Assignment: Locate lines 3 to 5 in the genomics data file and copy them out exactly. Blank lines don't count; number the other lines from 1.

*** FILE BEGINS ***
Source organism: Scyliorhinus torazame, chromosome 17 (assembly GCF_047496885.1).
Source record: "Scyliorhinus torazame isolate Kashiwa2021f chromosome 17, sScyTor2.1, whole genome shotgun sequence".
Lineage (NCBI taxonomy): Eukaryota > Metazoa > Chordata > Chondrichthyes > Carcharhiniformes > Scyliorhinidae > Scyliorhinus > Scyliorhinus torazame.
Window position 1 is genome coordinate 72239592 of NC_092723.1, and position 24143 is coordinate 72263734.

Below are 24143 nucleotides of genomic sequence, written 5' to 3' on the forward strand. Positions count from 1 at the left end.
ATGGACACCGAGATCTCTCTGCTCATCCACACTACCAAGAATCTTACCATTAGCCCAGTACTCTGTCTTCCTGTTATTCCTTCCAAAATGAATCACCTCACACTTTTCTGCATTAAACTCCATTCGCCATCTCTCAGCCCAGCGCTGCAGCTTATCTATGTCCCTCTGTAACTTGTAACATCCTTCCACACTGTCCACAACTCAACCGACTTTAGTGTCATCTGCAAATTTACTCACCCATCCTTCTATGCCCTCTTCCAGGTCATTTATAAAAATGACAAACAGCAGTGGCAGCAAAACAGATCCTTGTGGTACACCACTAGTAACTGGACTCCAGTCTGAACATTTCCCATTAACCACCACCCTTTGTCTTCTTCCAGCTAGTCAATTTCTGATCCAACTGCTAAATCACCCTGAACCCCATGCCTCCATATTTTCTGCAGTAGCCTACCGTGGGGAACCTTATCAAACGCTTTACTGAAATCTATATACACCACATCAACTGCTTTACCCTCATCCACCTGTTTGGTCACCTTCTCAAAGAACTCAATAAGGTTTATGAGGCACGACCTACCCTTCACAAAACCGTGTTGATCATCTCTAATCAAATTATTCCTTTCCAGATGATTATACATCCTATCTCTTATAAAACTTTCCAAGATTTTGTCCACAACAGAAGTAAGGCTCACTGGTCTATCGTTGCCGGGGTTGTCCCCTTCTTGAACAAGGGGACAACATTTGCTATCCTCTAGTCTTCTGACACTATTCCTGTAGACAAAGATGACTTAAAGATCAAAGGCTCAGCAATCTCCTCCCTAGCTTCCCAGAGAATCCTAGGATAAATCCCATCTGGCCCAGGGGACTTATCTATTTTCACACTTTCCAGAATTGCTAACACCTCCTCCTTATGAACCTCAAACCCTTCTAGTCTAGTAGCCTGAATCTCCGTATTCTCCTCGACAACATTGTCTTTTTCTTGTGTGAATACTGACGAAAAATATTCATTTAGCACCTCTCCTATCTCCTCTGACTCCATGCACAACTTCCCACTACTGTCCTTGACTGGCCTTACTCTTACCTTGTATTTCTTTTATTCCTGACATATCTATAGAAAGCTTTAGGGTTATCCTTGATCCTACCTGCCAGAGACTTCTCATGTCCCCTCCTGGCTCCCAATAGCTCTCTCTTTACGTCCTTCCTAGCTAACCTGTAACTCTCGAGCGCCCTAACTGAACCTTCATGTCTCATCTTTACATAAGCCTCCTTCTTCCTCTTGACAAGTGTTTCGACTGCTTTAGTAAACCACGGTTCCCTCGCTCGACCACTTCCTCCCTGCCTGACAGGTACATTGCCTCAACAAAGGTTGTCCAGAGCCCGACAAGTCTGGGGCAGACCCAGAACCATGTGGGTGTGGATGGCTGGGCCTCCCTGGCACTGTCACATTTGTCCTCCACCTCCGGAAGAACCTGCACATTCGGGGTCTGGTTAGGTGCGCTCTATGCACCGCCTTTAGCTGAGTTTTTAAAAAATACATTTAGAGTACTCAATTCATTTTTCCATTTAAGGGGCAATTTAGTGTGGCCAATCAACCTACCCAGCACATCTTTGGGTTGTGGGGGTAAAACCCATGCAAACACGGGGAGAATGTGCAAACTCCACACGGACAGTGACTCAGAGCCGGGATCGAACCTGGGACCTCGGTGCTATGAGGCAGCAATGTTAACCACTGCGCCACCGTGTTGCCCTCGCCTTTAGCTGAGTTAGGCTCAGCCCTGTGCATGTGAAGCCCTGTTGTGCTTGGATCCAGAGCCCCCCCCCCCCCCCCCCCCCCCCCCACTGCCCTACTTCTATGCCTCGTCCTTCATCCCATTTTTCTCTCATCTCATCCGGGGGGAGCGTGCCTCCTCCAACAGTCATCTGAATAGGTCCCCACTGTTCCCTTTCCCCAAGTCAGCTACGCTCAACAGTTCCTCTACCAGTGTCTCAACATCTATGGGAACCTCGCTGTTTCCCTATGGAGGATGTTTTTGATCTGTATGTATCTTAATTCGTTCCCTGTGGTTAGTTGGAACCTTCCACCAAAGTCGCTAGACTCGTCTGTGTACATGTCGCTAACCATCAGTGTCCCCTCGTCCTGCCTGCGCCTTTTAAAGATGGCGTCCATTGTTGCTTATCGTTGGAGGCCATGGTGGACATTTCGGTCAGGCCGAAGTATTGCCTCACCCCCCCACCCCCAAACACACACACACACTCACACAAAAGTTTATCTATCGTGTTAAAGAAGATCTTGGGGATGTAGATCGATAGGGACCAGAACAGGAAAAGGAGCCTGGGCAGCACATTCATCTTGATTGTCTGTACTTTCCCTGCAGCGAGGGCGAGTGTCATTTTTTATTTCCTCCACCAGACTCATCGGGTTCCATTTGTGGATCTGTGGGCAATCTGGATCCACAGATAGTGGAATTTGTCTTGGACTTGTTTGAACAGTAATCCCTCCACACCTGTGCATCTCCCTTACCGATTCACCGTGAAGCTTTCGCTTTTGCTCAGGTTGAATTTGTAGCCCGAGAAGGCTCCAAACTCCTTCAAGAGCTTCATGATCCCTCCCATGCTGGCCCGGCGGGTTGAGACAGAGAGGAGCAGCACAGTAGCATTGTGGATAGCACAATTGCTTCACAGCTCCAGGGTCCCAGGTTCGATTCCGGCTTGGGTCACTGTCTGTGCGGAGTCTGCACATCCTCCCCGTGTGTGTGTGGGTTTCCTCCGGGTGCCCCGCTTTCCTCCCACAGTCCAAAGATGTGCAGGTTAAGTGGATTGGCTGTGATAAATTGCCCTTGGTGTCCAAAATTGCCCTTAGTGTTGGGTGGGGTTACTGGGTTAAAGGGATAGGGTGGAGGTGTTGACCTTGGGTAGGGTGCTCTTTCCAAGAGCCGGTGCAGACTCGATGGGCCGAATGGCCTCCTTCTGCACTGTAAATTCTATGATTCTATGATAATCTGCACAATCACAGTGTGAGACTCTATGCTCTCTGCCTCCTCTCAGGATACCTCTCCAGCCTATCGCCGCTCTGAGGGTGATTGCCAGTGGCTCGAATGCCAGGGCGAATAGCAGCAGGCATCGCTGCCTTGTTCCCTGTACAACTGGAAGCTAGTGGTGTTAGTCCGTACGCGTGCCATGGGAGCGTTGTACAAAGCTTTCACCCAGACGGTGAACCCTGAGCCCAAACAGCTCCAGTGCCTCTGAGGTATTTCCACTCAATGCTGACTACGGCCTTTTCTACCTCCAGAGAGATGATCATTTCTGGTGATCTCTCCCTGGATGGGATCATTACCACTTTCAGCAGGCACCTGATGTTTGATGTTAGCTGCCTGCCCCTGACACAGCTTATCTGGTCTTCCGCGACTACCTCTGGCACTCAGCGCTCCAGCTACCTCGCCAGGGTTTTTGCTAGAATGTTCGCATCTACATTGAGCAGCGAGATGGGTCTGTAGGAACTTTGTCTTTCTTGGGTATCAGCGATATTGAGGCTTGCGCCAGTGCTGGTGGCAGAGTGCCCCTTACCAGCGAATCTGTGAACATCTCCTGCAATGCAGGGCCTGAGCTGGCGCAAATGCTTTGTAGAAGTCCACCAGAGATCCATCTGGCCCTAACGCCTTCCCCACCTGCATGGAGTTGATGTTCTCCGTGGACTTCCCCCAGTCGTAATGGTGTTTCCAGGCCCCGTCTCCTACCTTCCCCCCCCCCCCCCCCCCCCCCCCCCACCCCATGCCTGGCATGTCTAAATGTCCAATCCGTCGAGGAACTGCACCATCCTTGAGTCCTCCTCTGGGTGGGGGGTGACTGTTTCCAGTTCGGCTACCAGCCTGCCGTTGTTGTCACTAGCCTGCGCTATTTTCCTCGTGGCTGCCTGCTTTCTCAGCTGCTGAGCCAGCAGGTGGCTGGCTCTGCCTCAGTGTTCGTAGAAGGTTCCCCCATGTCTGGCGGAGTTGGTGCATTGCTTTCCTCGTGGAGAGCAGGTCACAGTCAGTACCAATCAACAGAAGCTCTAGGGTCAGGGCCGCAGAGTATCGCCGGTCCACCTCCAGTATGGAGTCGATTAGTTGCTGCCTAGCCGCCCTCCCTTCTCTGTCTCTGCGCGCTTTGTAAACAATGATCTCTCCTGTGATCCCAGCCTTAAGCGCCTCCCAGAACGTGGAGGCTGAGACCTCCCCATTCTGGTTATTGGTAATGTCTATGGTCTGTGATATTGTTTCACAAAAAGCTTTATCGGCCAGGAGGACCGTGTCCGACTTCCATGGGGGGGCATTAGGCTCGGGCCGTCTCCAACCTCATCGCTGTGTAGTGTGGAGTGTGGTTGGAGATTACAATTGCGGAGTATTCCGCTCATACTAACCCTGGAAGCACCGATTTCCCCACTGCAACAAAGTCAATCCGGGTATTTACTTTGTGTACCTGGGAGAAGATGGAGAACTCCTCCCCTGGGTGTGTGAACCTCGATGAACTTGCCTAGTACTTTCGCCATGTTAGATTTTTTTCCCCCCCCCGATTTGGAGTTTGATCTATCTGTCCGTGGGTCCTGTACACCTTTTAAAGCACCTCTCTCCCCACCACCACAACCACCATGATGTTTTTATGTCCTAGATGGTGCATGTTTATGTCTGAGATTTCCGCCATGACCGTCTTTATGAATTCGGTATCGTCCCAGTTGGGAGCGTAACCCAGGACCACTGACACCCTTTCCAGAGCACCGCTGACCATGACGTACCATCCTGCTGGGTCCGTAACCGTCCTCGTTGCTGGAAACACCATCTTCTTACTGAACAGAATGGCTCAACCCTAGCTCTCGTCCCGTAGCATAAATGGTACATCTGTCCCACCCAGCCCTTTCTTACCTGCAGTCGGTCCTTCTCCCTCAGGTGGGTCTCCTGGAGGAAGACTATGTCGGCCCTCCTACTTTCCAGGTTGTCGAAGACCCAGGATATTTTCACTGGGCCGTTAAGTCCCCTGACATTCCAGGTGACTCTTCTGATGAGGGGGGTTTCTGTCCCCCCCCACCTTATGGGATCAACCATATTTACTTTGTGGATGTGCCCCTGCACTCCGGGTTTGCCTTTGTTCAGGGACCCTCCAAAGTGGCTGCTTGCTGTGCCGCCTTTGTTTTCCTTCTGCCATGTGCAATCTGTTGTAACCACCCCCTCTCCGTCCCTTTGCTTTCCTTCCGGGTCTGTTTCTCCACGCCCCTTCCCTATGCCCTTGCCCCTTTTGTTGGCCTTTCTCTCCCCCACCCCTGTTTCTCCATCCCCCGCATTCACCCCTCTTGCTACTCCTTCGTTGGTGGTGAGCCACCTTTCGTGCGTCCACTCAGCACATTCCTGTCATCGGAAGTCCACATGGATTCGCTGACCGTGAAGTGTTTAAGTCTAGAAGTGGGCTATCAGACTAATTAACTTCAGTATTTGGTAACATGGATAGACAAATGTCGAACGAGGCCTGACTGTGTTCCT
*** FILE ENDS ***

Lineage (NCBI taxonomy): Eukaryota > Metazoa > Chordata > Chondrichthyes > Carcharhiniformes > Scyliorhinidae > Scyliorhinus > Scyliorhinus torazame.
Window position 1 is genome coordinate 72239592 of NC_092723.1, and position 24143 is coordinate 72263734.

Below are 24143 nucleotides of genomic sequence, written 5' to 3' on the forward strand. Positions count from 1 at the left end.